BA Hons (ANU); LLB Hons (ANU); DCL (McGill), FRSC, FAAL
I undertake research across interdisciplinary studies in law, the humanities, and the social sciences I have been instrumental in developing a more sophisticated and ambitious conversation about law and culture, with a particular focus on questions of authority and legitimacy; justice, law and ethics; rules, interpretations, and judgment. And I have been in the forefront of expanding the field’s objects of study to encompass music, the visual arts, and popular culture. These interdisciplinary connections offer new imagination and insights into our thinking about law and justice.
Through this framework I have researched in a very wide variety of areas, including drug policy, music history, children’s literature, popular culture, animals, the ‘war on terror,’ tort law, refugees, and Indigenous peoples. My theoretical work including articles on Derrida, Bourdieu, Butler, Foucault, Levinas, Bakhtin, DIdi-Huberman, and Bal has contributed to legal and social theory, legal education, aesthetics, ethical philosophy and legal history. My research uses detailed interdisciplinary case studies that often bring together surprising elements—a story, a legal problem, and a theoretical perspective, for example—in order to show how each facet illuminates the others. This scholarship has been pioneering both in its influence and in its restlessness. Yet beneath its diversity my work has consistently built new bridges and opened new dialogues in three dimensions: across disciplines; between critical theory and law; and with the wider community.
My current research interests include legal history and modernism in the twentieth century, the rule of law, and the relationship between art and concepts of law and justice, both historically and in contemporary Australia.
Connecting law to fields in social sciences and the humanities is of particular importance at the present moment. For our students, it is particularly important that legal training provide a broad, ethically aware, and culturally rich understanding of the relationship between law and society. To this end, I have been developing courses to be taught across different disciplinary areas and with the participation and collaboration of teachers and students not just in law but in other areas: including courses in law and literature, film, art, philosophy, and political theory. These courses are providing students with an unprecedented interdisciplinary reach to their legal education.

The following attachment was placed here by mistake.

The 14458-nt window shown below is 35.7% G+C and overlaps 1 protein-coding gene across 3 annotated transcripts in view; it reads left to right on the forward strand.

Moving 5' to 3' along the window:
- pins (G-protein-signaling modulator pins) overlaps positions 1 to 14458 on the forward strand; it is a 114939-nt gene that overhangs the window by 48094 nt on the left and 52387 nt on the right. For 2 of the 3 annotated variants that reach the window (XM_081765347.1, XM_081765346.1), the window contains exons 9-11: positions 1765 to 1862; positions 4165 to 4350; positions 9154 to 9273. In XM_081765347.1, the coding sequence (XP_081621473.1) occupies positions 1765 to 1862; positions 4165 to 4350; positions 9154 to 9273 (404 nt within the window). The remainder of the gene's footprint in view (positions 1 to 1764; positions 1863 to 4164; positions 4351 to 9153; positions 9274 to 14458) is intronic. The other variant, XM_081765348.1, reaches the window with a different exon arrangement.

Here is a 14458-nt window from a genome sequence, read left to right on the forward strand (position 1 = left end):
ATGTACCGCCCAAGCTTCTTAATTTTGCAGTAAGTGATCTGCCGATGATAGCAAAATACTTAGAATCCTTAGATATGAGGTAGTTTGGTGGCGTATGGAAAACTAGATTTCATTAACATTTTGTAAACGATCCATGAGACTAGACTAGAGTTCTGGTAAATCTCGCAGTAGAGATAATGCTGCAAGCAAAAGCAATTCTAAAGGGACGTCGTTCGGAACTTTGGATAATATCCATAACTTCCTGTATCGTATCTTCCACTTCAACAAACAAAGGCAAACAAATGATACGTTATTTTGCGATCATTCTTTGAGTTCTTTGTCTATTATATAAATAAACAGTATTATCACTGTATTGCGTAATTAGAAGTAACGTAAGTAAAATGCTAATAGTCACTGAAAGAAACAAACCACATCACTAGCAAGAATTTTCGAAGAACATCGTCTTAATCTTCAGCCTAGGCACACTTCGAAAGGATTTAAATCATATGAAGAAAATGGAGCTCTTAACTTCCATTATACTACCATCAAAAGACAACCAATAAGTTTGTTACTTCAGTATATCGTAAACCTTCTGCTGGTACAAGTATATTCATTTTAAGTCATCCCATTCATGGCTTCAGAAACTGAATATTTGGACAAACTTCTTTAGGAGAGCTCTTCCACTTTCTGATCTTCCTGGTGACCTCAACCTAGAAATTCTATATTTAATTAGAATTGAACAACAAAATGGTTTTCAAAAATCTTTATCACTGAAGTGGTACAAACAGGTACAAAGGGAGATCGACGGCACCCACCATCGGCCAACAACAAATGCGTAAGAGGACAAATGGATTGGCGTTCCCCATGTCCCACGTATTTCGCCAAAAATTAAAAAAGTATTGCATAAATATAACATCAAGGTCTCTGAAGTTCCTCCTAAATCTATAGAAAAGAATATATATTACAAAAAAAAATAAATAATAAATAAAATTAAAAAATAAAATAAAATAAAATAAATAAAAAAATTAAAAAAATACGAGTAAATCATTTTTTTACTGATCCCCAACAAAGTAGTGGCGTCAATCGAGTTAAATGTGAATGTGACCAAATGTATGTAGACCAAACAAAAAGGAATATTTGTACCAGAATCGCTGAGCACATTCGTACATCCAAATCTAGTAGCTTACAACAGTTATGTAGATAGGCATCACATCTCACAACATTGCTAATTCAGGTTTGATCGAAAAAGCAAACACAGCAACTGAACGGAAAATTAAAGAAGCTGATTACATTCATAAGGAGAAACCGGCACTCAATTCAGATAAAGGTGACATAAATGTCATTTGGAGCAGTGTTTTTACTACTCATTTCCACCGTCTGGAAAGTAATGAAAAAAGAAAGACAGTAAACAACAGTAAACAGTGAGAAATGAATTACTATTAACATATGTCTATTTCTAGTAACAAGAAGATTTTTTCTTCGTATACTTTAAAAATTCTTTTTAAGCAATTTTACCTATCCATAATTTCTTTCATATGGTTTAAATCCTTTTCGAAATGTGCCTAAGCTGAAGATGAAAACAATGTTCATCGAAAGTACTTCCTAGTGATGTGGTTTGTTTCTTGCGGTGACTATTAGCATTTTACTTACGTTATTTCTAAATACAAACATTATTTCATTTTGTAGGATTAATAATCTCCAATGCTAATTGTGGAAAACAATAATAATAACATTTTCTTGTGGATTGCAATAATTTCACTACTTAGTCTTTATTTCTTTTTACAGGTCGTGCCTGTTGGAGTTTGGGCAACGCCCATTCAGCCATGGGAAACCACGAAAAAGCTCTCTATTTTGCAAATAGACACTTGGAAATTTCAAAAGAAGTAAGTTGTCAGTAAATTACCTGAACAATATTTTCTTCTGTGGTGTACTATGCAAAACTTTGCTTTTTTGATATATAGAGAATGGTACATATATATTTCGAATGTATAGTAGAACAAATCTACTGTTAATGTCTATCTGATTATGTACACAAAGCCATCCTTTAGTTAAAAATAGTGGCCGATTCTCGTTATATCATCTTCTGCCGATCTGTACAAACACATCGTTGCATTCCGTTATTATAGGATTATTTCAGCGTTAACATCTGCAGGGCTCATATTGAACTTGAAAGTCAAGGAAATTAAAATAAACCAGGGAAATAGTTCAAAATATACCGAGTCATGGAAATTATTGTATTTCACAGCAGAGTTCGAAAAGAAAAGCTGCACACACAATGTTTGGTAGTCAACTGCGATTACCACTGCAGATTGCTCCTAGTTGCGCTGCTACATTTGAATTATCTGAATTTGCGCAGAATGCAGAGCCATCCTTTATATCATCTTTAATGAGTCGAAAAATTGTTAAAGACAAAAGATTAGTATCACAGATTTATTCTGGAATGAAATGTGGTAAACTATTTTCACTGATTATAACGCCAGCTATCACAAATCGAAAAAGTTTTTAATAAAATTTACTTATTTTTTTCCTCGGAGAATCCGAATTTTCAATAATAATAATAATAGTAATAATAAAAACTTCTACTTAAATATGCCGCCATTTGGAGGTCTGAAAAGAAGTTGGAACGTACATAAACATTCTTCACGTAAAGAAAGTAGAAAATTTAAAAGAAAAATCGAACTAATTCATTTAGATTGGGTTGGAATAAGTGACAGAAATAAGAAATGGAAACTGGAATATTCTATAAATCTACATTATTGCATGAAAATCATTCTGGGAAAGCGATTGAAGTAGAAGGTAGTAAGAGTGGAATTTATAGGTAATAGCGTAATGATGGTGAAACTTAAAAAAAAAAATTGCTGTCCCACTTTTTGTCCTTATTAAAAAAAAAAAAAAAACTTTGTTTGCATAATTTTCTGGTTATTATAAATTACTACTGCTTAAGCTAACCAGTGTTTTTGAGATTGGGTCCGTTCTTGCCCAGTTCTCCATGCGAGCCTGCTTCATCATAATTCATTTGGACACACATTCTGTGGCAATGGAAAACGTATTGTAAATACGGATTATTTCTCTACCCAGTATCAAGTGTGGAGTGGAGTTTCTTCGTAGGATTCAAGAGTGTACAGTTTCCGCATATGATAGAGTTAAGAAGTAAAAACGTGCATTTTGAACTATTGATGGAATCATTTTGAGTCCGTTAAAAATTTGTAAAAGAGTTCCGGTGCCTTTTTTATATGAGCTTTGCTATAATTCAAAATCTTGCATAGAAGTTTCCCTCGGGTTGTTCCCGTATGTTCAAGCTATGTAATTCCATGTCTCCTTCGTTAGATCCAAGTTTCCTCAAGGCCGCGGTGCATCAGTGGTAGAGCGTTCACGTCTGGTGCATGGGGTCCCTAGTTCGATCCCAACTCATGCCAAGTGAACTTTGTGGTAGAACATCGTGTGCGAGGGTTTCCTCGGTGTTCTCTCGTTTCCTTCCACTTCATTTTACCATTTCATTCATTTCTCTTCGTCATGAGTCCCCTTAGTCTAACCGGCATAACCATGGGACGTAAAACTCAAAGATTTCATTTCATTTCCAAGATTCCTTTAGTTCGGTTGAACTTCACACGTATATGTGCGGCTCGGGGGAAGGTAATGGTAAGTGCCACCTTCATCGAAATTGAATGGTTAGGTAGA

So too my work as foundation Director of the ANU Centre for Law Arts and Humanities has not only encouraged research collaborations across disciplines and institutions both in Australia and internationally. It has sought to engage directly with visual artists, writers, and playwrights.
In a world faced with problems of unprecedented urgency and complexity, and with a public sphere and political discourse which seems under extraordinary stress, it is of paramount importance that our research and arguments address both disciplinary specifics and at the same time reach out to engage a wider public in new and more imaginative ways. That is the ultimate goal of my research and the measure of its impact.
Professor, ANU. Director, Centre for Law Arts and the Humanities
1. Danse Macabre: Temporalities of Law in the Visual Arts (Cambridge: Cambridge University Press, 2019
2. Law and the Visual: Representations, Technologies and Critique (Toronto: university of Toronto Press, 2018)
3. Kangaroo Courts and the Rule of Law: The legacy of modernism (London: Routledge, 2012)